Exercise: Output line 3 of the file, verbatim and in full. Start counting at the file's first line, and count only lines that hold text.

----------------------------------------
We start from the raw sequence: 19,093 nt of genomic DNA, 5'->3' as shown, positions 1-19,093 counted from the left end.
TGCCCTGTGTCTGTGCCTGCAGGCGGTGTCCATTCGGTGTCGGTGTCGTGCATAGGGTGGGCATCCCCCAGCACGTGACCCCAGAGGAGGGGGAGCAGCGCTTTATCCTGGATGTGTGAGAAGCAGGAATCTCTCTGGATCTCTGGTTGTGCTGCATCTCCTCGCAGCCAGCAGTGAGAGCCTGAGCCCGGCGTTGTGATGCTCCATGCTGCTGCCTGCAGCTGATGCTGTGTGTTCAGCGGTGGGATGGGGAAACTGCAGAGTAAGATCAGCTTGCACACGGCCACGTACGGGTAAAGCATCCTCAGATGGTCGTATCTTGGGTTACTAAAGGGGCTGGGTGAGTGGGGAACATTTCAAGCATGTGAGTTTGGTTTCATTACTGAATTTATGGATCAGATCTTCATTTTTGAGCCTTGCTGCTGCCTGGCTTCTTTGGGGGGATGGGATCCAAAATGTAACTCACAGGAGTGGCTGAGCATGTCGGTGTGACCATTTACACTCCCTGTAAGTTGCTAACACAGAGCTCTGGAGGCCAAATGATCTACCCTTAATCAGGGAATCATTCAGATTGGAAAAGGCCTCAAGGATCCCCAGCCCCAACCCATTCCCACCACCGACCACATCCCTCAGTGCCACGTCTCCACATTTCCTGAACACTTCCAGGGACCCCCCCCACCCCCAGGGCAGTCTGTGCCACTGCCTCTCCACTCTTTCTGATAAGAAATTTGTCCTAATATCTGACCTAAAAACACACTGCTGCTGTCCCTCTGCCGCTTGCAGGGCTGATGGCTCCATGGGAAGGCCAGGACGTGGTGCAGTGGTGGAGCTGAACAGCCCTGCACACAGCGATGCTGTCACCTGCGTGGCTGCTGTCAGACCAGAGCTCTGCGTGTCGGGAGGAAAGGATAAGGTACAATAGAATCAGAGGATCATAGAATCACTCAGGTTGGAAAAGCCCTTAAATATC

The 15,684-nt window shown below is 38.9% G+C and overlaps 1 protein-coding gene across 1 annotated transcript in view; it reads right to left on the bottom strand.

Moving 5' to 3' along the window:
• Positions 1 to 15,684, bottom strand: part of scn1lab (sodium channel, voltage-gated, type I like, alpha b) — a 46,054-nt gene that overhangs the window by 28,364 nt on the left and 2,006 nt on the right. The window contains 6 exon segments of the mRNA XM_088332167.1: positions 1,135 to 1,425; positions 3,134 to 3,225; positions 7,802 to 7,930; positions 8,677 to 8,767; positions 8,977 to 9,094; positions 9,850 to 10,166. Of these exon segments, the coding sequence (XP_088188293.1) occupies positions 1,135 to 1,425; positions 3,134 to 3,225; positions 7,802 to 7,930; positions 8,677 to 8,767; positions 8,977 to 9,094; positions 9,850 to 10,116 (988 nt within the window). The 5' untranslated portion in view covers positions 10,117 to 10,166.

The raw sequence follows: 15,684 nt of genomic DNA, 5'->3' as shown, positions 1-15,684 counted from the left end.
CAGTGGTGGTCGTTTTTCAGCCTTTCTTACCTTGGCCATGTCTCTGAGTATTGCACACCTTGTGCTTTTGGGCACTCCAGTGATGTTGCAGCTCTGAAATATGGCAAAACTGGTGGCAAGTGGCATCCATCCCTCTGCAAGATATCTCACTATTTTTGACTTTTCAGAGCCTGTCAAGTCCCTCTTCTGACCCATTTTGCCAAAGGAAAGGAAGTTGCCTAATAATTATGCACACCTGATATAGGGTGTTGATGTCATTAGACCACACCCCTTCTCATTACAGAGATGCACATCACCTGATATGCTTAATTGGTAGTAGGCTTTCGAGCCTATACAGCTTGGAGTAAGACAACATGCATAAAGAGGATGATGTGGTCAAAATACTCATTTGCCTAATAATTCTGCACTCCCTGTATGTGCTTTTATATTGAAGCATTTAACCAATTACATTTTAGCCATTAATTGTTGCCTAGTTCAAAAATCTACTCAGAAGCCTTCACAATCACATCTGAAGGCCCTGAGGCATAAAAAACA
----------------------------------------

The 15,684-nt window shown below is 38.9% G+C and overlaps 1 protein-coding gene across 1 annotated transcript in view; it reads right to left on the bottom strand.